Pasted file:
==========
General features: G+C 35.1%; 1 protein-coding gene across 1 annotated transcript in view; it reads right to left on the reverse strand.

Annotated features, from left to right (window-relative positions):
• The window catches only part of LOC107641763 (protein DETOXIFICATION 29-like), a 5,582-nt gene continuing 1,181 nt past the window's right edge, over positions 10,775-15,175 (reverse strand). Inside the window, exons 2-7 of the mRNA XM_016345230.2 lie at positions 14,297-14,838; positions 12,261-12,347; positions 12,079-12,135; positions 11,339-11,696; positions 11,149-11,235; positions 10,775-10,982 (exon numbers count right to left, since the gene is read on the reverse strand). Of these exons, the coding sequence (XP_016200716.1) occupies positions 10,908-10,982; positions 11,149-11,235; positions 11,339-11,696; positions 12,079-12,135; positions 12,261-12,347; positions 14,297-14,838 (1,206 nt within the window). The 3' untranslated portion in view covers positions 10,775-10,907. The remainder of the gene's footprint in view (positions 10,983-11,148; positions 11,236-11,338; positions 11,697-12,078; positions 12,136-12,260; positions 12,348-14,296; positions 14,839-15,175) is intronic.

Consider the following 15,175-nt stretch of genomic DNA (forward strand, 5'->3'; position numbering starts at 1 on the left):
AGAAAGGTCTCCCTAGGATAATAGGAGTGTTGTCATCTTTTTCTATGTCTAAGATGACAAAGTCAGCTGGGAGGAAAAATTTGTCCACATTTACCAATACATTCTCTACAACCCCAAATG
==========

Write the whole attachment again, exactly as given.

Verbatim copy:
General features: G+C 35.1%; 1 protein-coding gene across 1 annotated transcript in view; it reads right to left on the reverse strand.

Annotated features, from left to right (window-relative positions):
• The window catches only part of LOC107641763 (protein DETOXIFICATION 29-like), a 5,582-nt gene continuing 1,181 nt past the window's right edge, over positions 10,775-15,175 (reverse strand). Inside the window, exons 2-7 of the mRNA XM_016345230.2 lie at positions 14,297-14,838; positions 12,261-12,347; positions 12,079-12,135; positions 11,339-11,696; positions 11,149-11,235; positions 10,775-10,982 (exon numbers count right to left, since the gene is read on the reverse strand). Of these exons, the coding sequence (XP_016200716.1) occupies positions 10,908-10,982; positions 11,149-11,235; positions 11,339-11,696; positions 12,079-12,135; positions 12,261-12,347; positions 14,297-14,838 (1,206 nt within the window). The 3' untranslated portion in view covers positions 10,775-10,907. The remainder of the gene's footprint in view (positions 10,983-11,148; positions 11,236-11,338; positions 11,697-12,078; positions 12,136-12,260; positions 12,348-14,296; positions 14,839-15,175) is intronic.

Consider the following 15,175-nt stretch of genomic DNA (forward strand, 5'->3'; position numbering starts at 1 on the left):
AGAAAGGTCTCCCTAGGATAATAGGAGTGTTGTCATCTTTTTCTATGTCTAAGATGACAAAGTCAGCTGGGAGGAAAAATTTGTCCACATTTACCAATACATTCTCTACAACCCCAAATG